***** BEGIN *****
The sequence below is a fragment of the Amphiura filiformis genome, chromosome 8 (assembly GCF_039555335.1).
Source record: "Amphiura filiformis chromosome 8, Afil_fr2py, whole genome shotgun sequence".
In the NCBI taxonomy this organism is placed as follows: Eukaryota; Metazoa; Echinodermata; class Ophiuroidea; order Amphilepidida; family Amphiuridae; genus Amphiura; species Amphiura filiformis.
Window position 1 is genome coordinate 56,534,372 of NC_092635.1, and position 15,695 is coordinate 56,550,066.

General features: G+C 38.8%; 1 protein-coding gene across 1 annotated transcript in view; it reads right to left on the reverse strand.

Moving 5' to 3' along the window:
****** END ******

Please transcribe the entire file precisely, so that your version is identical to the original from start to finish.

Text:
The sequence below is a fragment of the Amphiura filiformis genome, chromosome 8 (assembly GCF_039555335.1).
Source record: "Amphiura filiformis chromosome 8, Afil_fr2py, whole genome shotgun sequence".
In the NCBI taxonomy this organism is placed as follows: Eukaryota; Metazoa; Echinodermata; class Ophiuroidea; order Amphilepidida; family Amphiuridae; genus Amphiura; species Amphiura filiformis.
Window position 1 is genome coordinate 56,534,372 of NC_092635.1, and position 15,695 is coordinate 56,550,066.

General features: G+C 38.8%; 1 protein-coding gene across 1 annotated transcript in view; it reads right to left on the reverse strand.

Moving 5' to 3' along the window: